- Non-alcoholic beer. There are so many alcohol-free beer options available now, from hoppy IPAs to smooth lagers.
- Non-alcoholic wine. This category has really improved over the past few years, to the point where some of the best options do taste very similar to alcoholic wine.
- Non-alcoholic cider. This category is relatively new but is growing in quality and popularity.
- Kombucha. The sparkling nature and dense mouthfeel of this healthy drink make it a good substitute for alcohol.
- Flavoured sparkling water. These drinks are very healthy with zero or close to zero sugar content and calories. They do not feel very similar to alcoholic drinks, however, as they feel very light and do not have the same mouthfeel. They are good for later in your alcohol-free journey when your yearning for alcohol is significantly reduced.
3 - Avoid being around alcohol, at least for the first week or two.
Out of sight, out of mind - follow the below steps to help reduce the ease of being able to get an alcoholic drink when you really feel like one.
- First of all, hide all of the alcohol in your house away from sight and make it hard to get to. For example, hide it in the basement or in the outhouse - somewhere which requires a little bit of effort to get to, as opposed to a few steps to the kitchen cabinet.
- For the first week or two until you are more confident and have reduced your dopamine driven yearning for a glass of vino, try to reduce your time spent at bars and nightclubs where your friends and other patrons are all drinking alcohol and may try to encourage you to also have some.
- When you do go to bars, let the people you are with know that you are participating in Sober October to support the cancer fundraiser.
- Also, order non-alcoholic drinks while you are at the bar - most bars will now have some form of alcohol free beer, wine or spirits that you can drink. Otherwise, you can order other drinks such as kombuchas, flavoured sparkling waters and healthy soft-drinks.
4 - Think of a strong belief you have that abstaining from alcohol aligns with
When you have a core belief that you feel strongly about, you are very motivated to conform with that principle. If you think of reasons why stopping drinking alcohol can help you conform with your strong belief, then you will have much more willpower to resist the urge to drink alcohol. Below I have included some examples to help you link Sober October with a strong belief of yours:
- If you have had a relative or friend that was affected by cancer, remember that Sober October is about fundraising for cancer research and support for those in need who are going through such a hard time. If they can go through chemotherapy and the emotional turmoil associated with having cancer, then it makes your goal of going alcohol-free for a month seem very easy and with a strong purpose of supporting a cause that you strongly believe in.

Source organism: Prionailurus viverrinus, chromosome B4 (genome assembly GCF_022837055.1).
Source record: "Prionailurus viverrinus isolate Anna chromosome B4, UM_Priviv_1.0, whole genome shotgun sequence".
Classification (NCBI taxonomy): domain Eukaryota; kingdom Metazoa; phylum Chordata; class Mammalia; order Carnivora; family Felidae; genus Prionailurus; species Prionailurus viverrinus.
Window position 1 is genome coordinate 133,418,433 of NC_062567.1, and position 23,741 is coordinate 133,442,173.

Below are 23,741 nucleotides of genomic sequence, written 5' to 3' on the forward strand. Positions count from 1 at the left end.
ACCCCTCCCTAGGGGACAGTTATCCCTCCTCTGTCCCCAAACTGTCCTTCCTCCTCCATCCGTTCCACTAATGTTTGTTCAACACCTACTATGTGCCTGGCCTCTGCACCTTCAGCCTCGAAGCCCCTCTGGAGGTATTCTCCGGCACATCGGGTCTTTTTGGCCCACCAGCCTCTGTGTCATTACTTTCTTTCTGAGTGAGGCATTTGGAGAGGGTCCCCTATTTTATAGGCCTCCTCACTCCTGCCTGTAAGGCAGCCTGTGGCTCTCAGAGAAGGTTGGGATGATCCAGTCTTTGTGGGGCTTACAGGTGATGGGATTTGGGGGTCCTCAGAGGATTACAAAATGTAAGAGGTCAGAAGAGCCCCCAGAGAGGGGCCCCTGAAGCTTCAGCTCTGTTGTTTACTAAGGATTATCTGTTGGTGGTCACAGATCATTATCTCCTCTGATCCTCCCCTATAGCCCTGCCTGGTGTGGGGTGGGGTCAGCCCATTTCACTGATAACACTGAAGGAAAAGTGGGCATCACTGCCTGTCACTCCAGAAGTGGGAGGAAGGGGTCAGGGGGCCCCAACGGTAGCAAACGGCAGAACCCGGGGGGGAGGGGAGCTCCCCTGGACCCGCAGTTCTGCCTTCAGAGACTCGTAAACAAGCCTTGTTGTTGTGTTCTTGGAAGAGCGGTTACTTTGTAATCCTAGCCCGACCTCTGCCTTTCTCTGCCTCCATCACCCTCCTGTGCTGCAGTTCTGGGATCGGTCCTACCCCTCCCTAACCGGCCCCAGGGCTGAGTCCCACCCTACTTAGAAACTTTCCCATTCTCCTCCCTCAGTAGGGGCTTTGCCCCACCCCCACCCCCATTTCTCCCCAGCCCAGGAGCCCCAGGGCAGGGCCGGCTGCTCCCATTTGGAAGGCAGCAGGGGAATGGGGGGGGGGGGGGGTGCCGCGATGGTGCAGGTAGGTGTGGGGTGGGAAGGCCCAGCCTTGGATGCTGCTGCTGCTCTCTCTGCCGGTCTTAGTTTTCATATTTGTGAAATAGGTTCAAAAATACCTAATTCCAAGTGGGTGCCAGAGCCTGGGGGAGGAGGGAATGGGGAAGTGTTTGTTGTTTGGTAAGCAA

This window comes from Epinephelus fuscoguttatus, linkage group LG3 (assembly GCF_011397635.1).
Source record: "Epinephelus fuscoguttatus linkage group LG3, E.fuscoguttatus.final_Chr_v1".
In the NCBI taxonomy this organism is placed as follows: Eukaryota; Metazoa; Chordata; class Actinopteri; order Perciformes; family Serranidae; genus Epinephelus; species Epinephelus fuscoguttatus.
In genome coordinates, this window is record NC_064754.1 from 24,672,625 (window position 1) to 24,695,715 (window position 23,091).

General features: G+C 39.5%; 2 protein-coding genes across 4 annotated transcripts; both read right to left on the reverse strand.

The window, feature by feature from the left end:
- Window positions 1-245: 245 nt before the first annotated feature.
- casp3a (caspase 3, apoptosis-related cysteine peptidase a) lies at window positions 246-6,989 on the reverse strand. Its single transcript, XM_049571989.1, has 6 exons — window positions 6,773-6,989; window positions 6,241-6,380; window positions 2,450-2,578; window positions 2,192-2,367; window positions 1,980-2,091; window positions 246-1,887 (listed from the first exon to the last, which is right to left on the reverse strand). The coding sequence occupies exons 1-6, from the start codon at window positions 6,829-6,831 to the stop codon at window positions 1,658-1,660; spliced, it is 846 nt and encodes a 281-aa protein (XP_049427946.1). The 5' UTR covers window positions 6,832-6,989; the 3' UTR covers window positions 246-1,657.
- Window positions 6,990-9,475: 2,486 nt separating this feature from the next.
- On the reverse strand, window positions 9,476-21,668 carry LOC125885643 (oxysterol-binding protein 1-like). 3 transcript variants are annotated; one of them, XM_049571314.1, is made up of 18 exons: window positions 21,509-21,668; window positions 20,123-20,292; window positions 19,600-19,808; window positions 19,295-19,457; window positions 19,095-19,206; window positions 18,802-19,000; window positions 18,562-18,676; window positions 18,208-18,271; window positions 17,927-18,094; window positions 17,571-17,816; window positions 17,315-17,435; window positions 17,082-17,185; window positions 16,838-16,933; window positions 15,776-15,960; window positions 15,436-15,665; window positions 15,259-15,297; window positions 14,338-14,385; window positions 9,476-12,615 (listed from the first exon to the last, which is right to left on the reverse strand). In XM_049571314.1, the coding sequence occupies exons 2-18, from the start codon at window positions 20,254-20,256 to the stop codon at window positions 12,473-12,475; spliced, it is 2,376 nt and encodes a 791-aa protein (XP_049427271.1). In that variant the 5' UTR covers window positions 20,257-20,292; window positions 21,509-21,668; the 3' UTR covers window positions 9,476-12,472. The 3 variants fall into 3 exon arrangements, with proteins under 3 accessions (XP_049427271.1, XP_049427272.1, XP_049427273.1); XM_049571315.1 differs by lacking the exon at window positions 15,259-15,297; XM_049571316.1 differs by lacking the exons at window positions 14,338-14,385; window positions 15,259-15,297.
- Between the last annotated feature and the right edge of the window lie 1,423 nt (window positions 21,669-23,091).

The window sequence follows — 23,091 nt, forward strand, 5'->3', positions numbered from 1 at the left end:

- You want to lose weight and get in shape - alcohol contains a lot of calories and it also reduces your energy the following day. Therefore you will be able to make a good head-start on your weight-loss goals by both reducing your calorie intake as well as increasing the number of calories you burn through exercise.
- You want to finally take action on a dream goal you have had for a while, such as starting your own business. After a week or two of not drinking alcohol, you will realise you have a lot more energy to do difficult things. This is because of several factors, two of which are the normalisation of your baseline dopamine levels (i.e. your motivational 'happy hormone').
- You want to get better sleeps and have more energy during the day. Alcohol interferes with your sleep by reducing the amount of REM sleep that you get, which means that you need to get a longer sleep in order to feel properly rested. Since most of us do not or cannot get longer sleeps, this means you end up with a sleep deficit after drinking and you will feel tired a sluggish until you catch up on quality sleep on evenings without any alcohol consumption.
- You want to save money to buy a house. As you know, alcohol costs a lot, especially when you buy it at bars or restaurants. Often, we may choose to not spend extra money on healthier food from the supermarket, when ironically we won't think twice about spending several times more on alcohol during one night at a bar.
5 - Ask your loved one, friends and family to be supportive and give you encouragement
You are most influenced by the people you spend the most time with. Let your loved one, close friends and family know that you are participating in Sober October and what your compelling reason is from Tip #4. Ask them to be supportive and encouraging, especially when you feel stressed or you just really feel like an alcoholic drink after a big day. If you are around people who are supportive of your goals, you will be more likely to achieve them. There can be a lot of social stigma around not drinking, such as the common tease that 'you aren't any fun anymore' or 'you're boring'. If you let people know your compelling reason and let them know it is something you seriously want to do, then they will be more inclined to be positive and supportive.
6. Read a compelling book or watch a motivating Youtube video about reducing or stopping drinking
Books such as the below contain compelling stories and facts which will help you feel more emotionally motivated to stop drinking. Find content that resonates with you and that you enjoy reading and by the end of the book you will likely feel much more strongly about reducing or stopping your alcohol consumption.
- The Sober Revolution: Women Calling Time on Wine o’clock by Sarah Turner
- This Naked Mind: Control Alcohol: Find Freedom, Rediscover Happiness & Change Your Life by Annie Grace
- Alcohol and You: How to Control and Stop Drinking by Lewis David
- Quit Like a Woman: The Radical Choice to Not Drink in a Culture Obsessed with Alcohol by Holly Whitaker
I hope these tips help you achieve your Sober October goals and you feel much more healthy, motivated and confident after a month of not drinking. If you have any tips that have helped you or you want to share your story about reducing or quitting alcohol, please send us a message - we would love to hear from you.
Try our delicious alcohol-free cocktails to help you get through this month.
Cheers to Sober October!